FUTURE ENERGY

Kazakhstan 2017 | ECONOMY | VIP INTERVIEW

TBY talks to Rapil Zhoshybayev, Commissioner of Expo 2017, on global interest in the Expo, the event's focus on renewable energy, and its long-term impact on tourism in Kazakhstan.

How would you describe the enthusiasm for Expo from people both locally and abroad, in particular for the future energy theme?

When we were trying to attract countries, for example certain countries in Africa, some of them did not know where Kazakhstan was located, though they knew our president Nursultan Nazarbayev, which was interesting. The theme of future energy was popular and many developed countries are now putting forward their programs to switch to green economy and concepts to increase the share of renewable and alternative energy in their total consumption. Developing countries are also working in this direction; however, there are some countries where some villages have no electricity or perhaps do not have a television or refrigerator. Arab countries such as Saudi Arabia and the UAE are now also significantly investing in solar power and are working in this direction.

What differences do you see in terms of the interest from developing countries versus developed ones?

The technology in green energy is currently quite expensive and if we are to develop these technologies in developing countries we should have the assistance of such organizations as the World Bank. Many other financial institutions are now investing in developing countries and technologies are being developed every day so prices are falling. We visited an island in the Maldives that is fully powered by solar power; it took a loan from the World Bank and built all the facilities on the island. We conducted excursions there; it even uses waste to generate power. We invited it to showcase all this technology to other countries. We also visited the Vatican, which will participate in Expo 2017—100% of the energy needs of the Vatican is supplied through solar panels.

How will Expo change the global reputation of Kazakhstan as a green energy country?

Kazakhstan has initiatives to transition to green technologies and green economies that were initiated by our president during the UN summit in South Africa. We initiated this concept on transitioning to green energy and the Green Bridge program, and many countries subsequently joined this initiative. We also want to develop innovations and technologies in Kazakhstan; the Ministry of Energy has announced a competition of start-ups in this field. A total of 1,000 companies, including 100 Kazakhstani companies and many others from overseas, will participate. We also have a pavilion called Best Practices that will include projects developed in different countries, including companies from Silicon Valley. We are tasked by President Nazarbayev to establish a center of green technologies and investment projects under the UN agencies and after Expo this center will be located in the Kazakhstan pavilion . It will deal with the new technologies in this field of green economy and green technologies and also attract investments in this direction. Even now we have made great progress and have set up solar panels and wind turbines in different regions and in the future plan to use safe nuclear power stations. This will give an impetus to Kazakhstan and the entire Central Asia region.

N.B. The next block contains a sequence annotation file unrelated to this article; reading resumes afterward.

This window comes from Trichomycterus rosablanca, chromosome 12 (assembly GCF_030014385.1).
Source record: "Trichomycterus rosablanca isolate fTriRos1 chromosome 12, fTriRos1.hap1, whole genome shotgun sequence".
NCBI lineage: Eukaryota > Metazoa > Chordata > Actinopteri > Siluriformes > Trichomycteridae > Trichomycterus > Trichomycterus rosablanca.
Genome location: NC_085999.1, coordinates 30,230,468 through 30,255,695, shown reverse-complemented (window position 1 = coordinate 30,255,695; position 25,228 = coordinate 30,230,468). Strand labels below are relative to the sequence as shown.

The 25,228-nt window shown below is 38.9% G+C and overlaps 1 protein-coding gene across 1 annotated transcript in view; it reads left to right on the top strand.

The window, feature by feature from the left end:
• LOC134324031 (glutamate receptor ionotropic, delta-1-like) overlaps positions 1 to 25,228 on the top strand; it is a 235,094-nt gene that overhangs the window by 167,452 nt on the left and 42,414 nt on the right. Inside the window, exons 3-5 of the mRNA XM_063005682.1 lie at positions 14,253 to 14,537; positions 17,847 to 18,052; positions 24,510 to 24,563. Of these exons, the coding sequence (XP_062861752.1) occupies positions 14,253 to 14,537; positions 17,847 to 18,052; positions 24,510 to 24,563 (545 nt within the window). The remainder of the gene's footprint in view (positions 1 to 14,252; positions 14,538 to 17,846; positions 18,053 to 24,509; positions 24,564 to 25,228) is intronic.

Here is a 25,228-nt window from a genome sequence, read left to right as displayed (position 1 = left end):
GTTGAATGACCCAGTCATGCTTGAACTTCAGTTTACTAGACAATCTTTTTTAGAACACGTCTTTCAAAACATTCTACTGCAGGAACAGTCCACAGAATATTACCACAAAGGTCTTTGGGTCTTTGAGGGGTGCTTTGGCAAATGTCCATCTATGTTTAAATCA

What will eventually happen to the iconic building that is being used for Expo 2017?

When we were planning the construction of the facilities we attempted to meet all the requirements of green technology for the buildings. We have solar panels and the turbine in this pavilion and also met all the requirements to use local construction materials. Expo will give us the chance to attract new technologies. The decision to establish the Astana International Financial Center based on the premises of Expo 2017 is also great because it helps to attract investment and make Astana the financial hub of Central Asia. We learnt a great deal from the experience of Dubai; before the Dubai Financial Center was established we saw that growth was 5 or 6% a year but after the center was established, growth was 12% a year. We view this as a striking example and a great experience for us to use.

What is your vision on the long-term impact Expo will have on making Kazakhstan a tourist destination and on the overall economy?

Expo is a locomotive for many sectors, including tourism; in addition, we will use new materials, standards, and technologies and this will develop our logistics and transport. We are currently constructing a new terminal at the airport as well as a new railway station; we have also launched an LRT, which is a new mode of transport in our country. All these initiatives will create new jobs. When the AIFC is established, all the high-end restaurants operating during Expo 2017 will be in the financial center. The pavilion will also include a museum of future energy that will cooperate with another university and thus develop the economy, science, and technologies. All these will make the AIFC a center of green technologies and investment projects and attract tourists. For Expo we expect 2 million tourists and about 5 million visits in total. About 85% of the visitors will be from Kazakhstan and 15% will be foreign visitors, mainly from neighboring countries such as Russia, China, and Central Asian countries. We are also working to relax our visa regime. Last year we introduced a visa-free regime for 20 developed countries for up to 15 days. From January 2017 there will be a visa-free regime for all OECD countries plus the UAE, Monaco, Lithuania, Latvia, Romania, and Bulgaria—approximately 40 countries—for up to 30 days. We are not only working to open our doors to foreign countries and subsequently for them to facilitate a visa free regime for our citizens, we are also launching new air flights and increasing the frequency of flights between our countries.